There Is No Condemnation in Christ Jesus - Romans 8:1-2

Focus On Grace

I’ve been working through thoughts and frustrations that are along the lines of, “Why can’t I just do what I know I’m supposed to?” (like exercising, not being generous enough or compassionate enough, among other things) and “Why do I do what I’m not supposed to?” (like eating badly, not watching what I say, working in my own strength instead of God’s… the list goes on and on). These are perennial things I do that I feel like I should have conquered by now. My struggle reminded me of Romans 7 where Apostle Paul talks about the battle between flesh and spirit.

For I know that nothing good dwells in me, that is, in my flesh. For I have the desire to do what is right, but not the ability to carry it out. – Romans 7:18 ESV

After Paul talks about the struggle, he goes on to talk about grace and the freedom we can live in because of Jesus.

There is therefore now no condemnation for those who are in Christ Jesus. For the law of the Spirit of life has set you free in Christ Jesus from the law of sin and death. For God has done what the law, weakened by the flesh, could not do. … – Romans 8:1-3a ESV

God has given me the grace to step out of the battle and trust in the work of Jesus. Not that I give in to the pull of the flesh (that would be serving the flesh and we’ve died to that, see Romans 6:1-3), but that I can believe in the mercy of His love. He’s poured out over me the grace I need to set aside the battle and step into His love.

For those who live according to the flesh set their minds on the things of the flesh, but those who live according to the Spirit set their minds on the things of the Spirit. For to set the mind on the flesh is death, but to set the mind on the Spirit is life and peace. – Romans 8:5-6 ESV

Today, as I started going around and around about what I hadn’t done or what felt impossible to do, I remembered this and took a deep breath, and focused instead on His grace.

“Thank you, God, for showing Yourself to me and teaching me about who You are. Because of my relationship with you through Jesus, I can believe in You and trust in You. I know You’re working out all this in me to Your glory and I don’t have to beat myself up over it. You are good, and You are strong, and You are in me. I trust in Your work and I choose to forget about what I can/should/haven’t done. Instead, I will live in each moment and trust your guidance and mercy as you show yourself more and more to me.”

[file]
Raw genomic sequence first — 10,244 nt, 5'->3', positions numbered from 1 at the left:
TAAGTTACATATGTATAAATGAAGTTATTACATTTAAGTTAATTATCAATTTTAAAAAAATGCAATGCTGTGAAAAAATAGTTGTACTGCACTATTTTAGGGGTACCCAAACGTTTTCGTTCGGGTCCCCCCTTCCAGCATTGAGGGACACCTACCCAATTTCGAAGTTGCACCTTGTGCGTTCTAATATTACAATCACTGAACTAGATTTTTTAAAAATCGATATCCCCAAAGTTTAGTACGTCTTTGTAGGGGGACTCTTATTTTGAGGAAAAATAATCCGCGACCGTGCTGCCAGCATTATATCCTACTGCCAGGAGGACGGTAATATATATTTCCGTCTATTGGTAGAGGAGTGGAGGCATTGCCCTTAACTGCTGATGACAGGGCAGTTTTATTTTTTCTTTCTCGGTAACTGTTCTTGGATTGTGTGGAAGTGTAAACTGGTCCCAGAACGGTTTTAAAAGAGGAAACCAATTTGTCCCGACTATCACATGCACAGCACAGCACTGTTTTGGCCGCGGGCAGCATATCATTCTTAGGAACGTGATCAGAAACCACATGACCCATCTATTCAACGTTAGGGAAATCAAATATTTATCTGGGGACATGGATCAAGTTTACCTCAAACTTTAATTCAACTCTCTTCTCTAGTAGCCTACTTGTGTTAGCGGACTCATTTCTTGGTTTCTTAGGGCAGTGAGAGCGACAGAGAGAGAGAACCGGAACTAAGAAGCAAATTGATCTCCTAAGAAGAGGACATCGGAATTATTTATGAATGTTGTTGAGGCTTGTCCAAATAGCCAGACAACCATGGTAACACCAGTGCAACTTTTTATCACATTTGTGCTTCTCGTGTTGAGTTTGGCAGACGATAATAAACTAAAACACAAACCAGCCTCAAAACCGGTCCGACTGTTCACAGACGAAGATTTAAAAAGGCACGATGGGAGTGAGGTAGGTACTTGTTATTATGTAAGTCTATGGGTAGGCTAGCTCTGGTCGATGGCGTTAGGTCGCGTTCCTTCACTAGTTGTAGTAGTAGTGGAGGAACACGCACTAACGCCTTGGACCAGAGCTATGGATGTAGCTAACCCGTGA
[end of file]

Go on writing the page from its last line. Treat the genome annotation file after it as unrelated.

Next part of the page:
May God do what seems right to Him - 2 Samuel 10:12

Joab’s Faith

In 2 Samuel 10:6-19 we see an example of the kind of faith that gives God room to be God. The story starts after a group of David’s men have been humiliated by his enemy after they were sent on a mission of comfort (v. 1-5). The enemy realizes that David was upset at their treatment of his men, so they regrouped and called in (paid) allies to come and defend, possibly attack David. David sends out Joab, commander of his army, with what is described as “all the host of the might men” (v. 7).

Joab sees that they’ve flanked his group and he divides his men into two groups to face the army. Their loose battle plan is to fight and if either one seems to be losing badly, the other group will come help (v. 11). Not exactly a detailed attack plan, but Joab follows it up with an observation that shows his understanding of their true source, “Be of good courage, and let us be courageous for our people, and for the cities of our God, and may the LORD do what seems good to him” (v. 12).

Joab is going to do his best for the people he cares about and he’s going to allow God room to be sovereign. He doesn’t demand an outcome or hinge his belief on the outcome on his view of God’s favor for him. He simply allows God to do what he things is best in situation and pours himself in to doing his best.

Too often we confuse faith in God with the idea that we deserve something from Him. We think that because we love Him, he must or should do something. God is a good god and He is always working for our best interest. However, He is not a force we can manipulate or connive. He doesn’t operate out of guilt. He is a sovereign God (meaning he’s the boss), and He will do what is best for all His children for all of time. That may or may not line up with your selfish outlook on what he should or shouldn’t do.

God will do what seems good to Him, and we are to do our best. We are to step into the role and circumstances that we find ourselves in and let go of the outcome. However it turns out, it’s the good outcome. Sometimes, it might be easier to accept that than others. It’s our faith in God that allows us to see past our limited circumstances to accept His goodness because of who He is and what He’s accomplishing.